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High soil microbial activity in the winter season enhances nitrogen cycling in a cool-temperate deciduous forest

Isobe, Kazuo, Oka, Hiroaki, Watanabe, Tsunehiro, Tateno, Ryunosuke, Urakawa, Rieko, Liang, Chao, Senoo, Keishi, Shibata, Hideaki
Soil biology & biochemistry 2018 v.124 pp. 90-100
ammonium, bacterial communities, biochemical pathways, community structure, deciduous forests, denitrification, denitrifying microorganisms, fungi, genes, growing season, high-throughput nucleotide sequencing, microbial activity, nitrates, nitrogen, nitrogen content, nitrogen cycle, plant growth, ribosomal RNA, snowmelt, soil, soil microorganisms, spring, temporal variation, winter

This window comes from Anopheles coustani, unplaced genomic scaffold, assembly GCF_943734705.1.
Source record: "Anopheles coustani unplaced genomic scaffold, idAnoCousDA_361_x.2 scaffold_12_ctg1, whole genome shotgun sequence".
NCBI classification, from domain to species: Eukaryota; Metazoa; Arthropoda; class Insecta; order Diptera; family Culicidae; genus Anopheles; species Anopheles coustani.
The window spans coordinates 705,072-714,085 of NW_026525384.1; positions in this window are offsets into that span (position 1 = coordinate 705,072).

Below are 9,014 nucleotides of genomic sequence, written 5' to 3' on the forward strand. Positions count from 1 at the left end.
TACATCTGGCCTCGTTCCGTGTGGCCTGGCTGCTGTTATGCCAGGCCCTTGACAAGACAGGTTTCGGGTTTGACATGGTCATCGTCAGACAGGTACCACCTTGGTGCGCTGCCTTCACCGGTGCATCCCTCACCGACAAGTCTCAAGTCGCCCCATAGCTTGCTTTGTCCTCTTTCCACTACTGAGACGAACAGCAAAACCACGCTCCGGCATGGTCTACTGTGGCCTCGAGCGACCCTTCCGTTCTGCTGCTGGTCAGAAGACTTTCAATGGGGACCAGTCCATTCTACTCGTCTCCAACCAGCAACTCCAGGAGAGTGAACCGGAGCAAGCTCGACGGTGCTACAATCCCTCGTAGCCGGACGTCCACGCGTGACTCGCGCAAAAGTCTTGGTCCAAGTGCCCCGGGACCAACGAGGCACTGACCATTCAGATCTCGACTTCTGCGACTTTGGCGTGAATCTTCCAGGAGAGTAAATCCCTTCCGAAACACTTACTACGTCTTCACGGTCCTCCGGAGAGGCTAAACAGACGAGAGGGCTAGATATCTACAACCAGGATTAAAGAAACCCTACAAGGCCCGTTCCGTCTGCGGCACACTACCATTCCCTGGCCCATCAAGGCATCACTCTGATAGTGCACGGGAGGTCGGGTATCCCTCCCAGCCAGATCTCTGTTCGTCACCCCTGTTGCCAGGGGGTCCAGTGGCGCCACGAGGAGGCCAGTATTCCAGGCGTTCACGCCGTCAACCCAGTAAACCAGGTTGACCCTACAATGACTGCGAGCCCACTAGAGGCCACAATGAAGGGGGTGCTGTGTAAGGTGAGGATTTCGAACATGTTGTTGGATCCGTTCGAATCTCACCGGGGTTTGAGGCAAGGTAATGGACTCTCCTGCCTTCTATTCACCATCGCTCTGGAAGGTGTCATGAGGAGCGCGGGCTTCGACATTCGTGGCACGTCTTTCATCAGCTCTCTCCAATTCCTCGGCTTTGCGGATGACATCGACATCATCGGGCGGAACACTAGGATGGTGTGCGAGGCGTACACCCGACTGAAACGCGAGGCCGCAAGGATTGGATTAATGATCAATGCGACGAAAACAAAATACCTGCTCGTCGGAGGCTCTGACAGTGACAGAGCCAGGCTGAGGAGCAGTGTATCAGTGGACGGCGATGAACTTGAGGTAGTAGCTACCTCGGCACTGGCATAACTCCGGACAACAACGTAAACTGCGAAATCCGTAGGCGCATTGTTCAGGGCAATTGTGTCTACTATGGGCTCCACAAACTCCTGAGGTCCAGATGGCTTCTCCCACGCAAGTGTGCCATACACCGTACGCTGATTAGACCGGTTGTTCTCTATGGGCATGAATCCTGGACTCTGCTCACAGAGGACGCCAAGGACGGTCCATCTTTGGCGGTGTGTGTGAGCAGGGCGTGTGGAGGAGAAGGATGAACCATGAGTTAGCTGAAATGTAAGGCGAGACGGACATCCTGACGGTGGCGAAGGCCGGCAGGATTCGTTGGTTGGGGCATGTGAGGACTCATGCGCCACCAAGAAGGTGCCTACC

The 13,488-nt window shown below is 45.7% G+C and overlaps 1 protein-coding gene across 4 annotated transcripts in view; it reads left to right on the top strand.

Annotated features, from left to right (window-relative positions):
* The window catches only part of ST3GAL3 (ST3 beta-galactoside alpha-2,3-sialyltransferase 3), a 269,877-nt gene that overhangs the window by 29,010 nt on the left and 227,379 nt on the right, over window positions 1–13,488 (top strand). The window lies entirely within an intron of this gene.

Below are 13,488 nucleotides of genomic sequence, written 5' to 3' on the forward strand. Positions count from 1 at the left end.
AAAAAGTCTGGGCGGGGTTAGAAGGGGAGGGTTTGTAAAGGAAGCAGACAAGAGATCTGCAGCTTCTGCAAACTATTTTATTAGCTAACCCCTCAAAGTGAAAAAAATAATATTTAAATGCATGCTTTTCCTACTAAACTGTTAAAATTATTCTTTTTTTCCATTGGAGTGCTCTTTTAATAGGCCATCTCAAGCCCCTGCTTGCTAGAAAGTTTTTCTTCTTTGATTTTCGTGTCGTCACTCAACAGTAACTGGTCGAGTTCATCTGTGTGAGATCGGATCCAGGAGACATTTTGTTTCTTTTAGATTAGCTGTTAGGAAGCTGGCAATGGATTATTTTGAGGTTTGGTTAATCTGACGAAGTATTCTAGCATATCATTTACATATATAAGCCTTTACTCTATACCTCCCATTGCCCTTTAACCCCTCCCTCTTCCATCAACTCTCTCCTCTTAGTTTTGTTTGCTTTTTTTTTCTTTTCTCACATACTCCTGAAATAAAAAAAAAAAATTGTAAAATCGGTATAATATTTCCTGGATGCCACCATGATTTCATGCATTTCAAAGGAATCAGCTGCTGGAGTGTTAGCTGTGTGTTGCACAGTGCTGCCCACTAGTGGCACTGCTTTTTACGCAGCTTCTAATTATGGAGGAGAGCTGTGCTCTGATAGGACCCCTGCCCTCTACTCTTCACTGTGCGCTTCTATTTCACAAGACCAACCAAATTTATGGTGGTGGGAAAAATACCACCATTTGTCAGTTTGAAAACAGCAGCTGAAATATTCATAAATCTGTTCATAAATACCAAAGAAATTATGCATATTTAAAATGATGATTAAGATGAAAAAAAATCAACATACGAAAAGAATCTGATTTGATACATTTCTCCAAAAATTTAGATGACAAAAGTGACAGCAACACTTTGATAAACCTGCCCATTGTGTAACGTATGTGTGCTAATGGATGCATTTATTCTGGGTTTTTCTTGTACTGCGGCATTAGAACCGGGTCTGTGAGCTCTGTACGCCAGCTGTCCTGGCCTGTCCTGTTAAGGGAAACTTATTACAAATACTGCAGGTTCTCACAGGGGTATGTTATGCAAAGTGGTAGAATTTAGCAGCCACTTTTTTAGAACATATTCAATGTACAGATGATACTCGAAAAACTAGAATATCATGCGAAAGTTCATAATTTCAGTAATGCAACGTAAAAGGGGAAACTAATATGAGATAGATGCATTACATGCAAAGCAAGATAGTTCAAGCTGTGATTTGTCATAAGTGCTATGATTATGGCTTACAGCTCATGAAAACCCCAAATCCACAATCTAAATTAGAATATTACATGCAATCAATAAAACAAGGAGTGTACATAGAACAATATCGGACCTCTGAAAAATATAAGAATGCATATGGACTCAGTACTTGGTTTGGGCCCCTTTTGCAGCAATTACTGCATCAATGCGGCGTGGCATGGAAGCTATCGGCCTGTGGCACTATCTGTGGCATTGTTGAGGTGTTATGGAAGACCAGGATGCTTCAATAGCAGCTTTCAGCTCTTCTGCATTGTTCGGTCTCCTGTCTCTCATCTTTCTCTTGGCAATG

The soil microbial community plays essential roles in bioavailable nitrogen (N) cycling, and microbial dynamics during the plant dormant season could affect N cycling in the subsequent growing season. Despite frequent observations of seasonal shifts in microbial community composition in forests, the biogeochemical consequences for bioavailable N cycling have not been well characterized. Here we examine the relationship between microbial community dynamics and bioavailable N dynamics throughout a year in a cool-temperate deciduous forest, with a focus on the dormant season. Specifically, we analyzed temporal changes in abundances of N-cycling microbial populations and N concentrations and transformations in soils. We also assessed temporal changes in bacterial community composition by deep sequencing of 16S rRNA genes. Even though the bacterial community composition was stable throughout the year, we found a drastic increase in abundances of total bacterial and fungal populations in the mid-winter, followed by a subsequent decrease during the snowmelt period in the early spring. We also found a temporary increase in abundances of NH₃-oxidizing bacterial population in the mid-winter and of denitrifying bacterial and fungal populations during the snowmelt period. Correspondingly, soil NH₄⁺, NO₃⁻, and dissolved organic N concentrations sequentially peaked in the winter and early spring. These results suggest that successive growth of litter degraders, ammonifiers, nitrifiers, and denitrifiers in the dormant season drives the subsequent bioavailable N transformations. High microbial N metabolic activities during the dormant season could also support plant growth during the growing season and increase the efficiency of annual N cycling in the forest via the seasonal partitioning of N between plants and microbial communities.